BRITISH champion Dougie Selman has revealed how his year-long preparation paid off as he powered to glory in the Sri Chinmoy 100km road race.

The Corstorphine AAC veteran, 35, hit the gym to improve his strength and durability, while also working on dealing with the mental challenge of running for more than six-and-a-half hours.

He also increased his training load and went on some “unfuelled” practice runs as he used his experience of finishing fifth in the same event in Northern Ireland on his debut 12 months ago.

The hard work reaped its rewards as Dougie claimed gold by 10 seconds, knocking 13 minutes and 20 seconds off last year’s time and his own CAAC club record in the process.

It also smashed the course record at North Inch Park in Perth and helped secure team gold for Scotland in the Anglo Celtic Plate home countries event.

Dougie says: “The preparations all went really well. I started beginning to prepare for this year’s race pretty much immediately after last year’s. The first thing I did was to get in the gym a wee bit more to try to make my body a bit more robust, in the hope that this would help me be able to handle a high training load and hold things together a bit more than I did last year in the latter stages. I have had a lot of help from (performance coach) Rory Downie in that regard. 

“I then aimed to get into good marathon shape in December to set me up for the training block. In terms of the training block itself, I largely just tried to take all of the things that worked well last time and just do more of that. 

“My overall training volume was higher. I shifted the balance more towards low-end aerobic work and ran on some hillier routes a few times. I also did a few unfuelled runs, which I didn’t do any of last year. I think it pretty much all worked and got me into the best shape I could be on the day. I think it was worth it!”

Dougie timed his charge to perfection to take the title ahead of English pair James Turner and Joseph Turner in 6 hours, 34 minutes and 28 seconds.

He says he had confidence going into the event and put some of his lessons learnt to good use, including reaching for some flat Coke earlier in the race.

He adds: “I was definitely more confident, mainly because I had the experience of last year in the bank so I wasn’t going into the unknown this time. That being said, I don’t think you ever really know how it’s going to go in an event like that. 

“The actual running tactics were pretty simple; you just go with the pace that feels realistic, stay patient and then just hang on as best you can. I did have more plans for how to deal with the psychological challenges this year, though, which were really all about how to keep my mental state as stable as possible. Having the Coke earlier this year was one of those things. It’s pretty minor but something as small as that can help to get you out of – or, even better, stop you going too far into – a dark hole.”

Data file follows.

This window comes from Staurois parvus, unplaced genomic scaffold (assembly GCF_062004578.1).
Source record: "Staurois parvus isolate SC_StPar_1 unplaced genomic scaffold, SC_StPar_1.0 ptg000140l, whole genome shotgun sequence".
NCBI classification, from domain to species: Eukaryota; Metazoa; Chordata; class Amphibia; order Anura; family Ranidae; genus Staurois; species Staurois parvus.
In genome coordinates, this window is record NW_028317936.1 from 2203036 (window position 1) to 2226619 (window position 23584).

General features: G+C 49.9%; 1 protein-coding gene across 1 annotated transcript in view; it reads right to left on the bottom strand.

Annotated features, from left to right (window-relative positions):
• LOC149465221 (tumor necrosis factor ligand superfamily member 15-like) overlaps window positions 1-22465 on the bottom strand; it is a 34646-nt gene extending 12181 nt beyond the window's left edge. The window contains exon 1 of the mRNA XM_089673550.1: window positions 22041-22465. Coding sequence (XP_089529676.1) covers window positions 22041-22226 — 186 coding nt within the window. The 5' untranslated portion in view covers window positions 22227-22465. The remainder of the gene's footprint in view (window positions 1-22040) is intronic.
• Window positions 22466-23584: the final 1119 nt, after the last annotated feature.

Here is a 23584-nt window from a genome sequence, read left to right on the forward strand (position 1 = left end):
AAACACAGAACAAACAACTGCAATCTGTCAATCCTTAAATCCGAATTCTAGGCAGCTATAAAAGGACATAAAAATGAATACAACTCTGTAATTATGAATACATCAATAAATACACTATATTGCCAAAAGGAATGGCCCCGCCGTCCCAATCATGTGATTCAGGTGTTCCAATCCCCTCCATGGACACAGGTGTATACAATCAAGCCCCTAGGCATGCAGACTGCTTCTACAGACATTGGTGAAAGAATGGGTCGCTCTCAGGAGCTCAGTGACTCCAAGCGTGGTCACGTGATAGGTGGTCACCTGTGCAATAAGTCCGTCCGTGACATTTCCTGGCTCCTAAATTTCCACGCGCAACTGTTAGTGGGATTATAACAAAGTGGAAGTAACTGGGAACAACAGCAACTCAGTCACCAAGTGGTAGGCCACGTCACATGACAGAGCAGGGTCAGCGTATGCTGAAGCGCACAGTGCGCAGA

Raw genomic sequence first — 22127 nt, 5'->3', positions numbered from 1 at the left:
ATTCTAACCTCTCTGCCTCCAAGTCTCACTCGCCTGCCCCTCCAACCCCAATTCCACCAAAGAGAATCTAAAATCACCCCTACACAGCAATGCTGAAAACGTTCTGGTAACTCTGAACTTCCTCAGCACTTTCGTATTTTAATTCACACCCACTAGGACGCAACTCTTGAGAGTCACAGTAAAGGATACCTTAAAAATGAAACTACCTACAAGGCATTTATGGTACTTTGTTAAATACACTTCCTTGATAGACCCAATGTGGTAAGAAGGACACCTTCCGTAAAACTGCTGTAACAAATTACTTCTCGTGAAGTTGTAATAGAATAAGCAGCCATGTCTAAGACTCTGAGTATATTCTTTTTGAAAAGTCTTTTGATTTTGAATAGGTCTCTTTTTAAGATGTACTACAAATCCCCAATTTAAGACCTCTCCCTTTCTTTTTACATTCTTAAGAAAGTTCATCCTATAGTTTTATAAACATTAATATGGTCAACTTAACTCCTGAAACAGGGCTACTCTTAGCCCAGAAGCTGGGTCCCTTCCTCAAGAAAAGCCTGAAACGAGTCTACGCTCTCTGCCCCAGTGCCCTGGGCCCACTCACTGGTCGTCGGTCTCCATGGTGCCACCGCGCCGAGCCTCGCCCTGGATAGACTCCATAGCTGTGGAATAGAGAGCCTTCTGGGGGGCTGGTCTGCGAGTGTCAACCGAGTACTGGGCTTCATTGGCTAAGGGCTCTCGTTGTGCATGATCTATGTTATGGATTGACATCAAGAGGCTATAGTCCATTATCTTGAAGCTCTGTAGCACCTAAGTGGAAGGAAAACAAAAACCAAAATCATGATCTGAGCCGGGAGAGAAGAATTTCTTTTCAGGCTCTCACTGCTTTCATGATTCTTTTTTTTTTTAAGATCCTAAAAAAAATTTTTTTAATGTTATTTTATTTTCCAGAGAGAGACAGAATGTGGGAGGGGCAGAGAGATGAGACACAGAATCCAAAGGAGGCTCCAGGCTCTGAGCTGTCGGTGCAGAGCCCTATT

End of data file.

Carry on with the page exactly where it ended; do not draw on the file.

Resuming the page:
But the race wasn’t without its worries for Dougie, as two niggles bothered him shortly after the halfway mark.

He recalls: “I did feel pretty controlled and knew it was going quite well, but it can change so quickly that I was just trying to not overthink it. From about 50km I had a bit of discomfort in my left foot, and from about 60km my right calf was slightly twinging, so I was always a bit conscious of that and trying to manage my body through. 

“I didn’t really think about the splits much at all and didn’t really know what pace we were on until someone said 6:33 pace at about 75km. That was way faster than I thought I could run going into the race, but I was pretty sure at that point I was running at the right effort level so didn’t panic too much.”

Despite appearing in total command of the race on the final lap, Dougie insists he didn’t feel assured of victory until he neared the finish. And his kick for the line was almost matched by long-time friend and fellow CAAC member Tom Ferrington, who followed him up the home straight while filming the action.

Home favourite Dougie, who grabbed a Saltire before crossing the line, says: “The point where I thought I was going to win was probably only about 800m from the finish – and even then I was running pretty scared all the way to the line!

“The support on the day was so good, it was absolutely amazing. A lot of friends and family were there and being a Scot on home soil meant I was getting a disproportionately large amount of support. I think Tommy was there pretty much twice a lap, so he put in as much of an endurance shift as I did!

“Going through for the last lap and then coming up the home straight felt so exciting. I’m so glad I was able to deliver a win. It’s a moment I will never forget.”

Photo Credit Rob Sara

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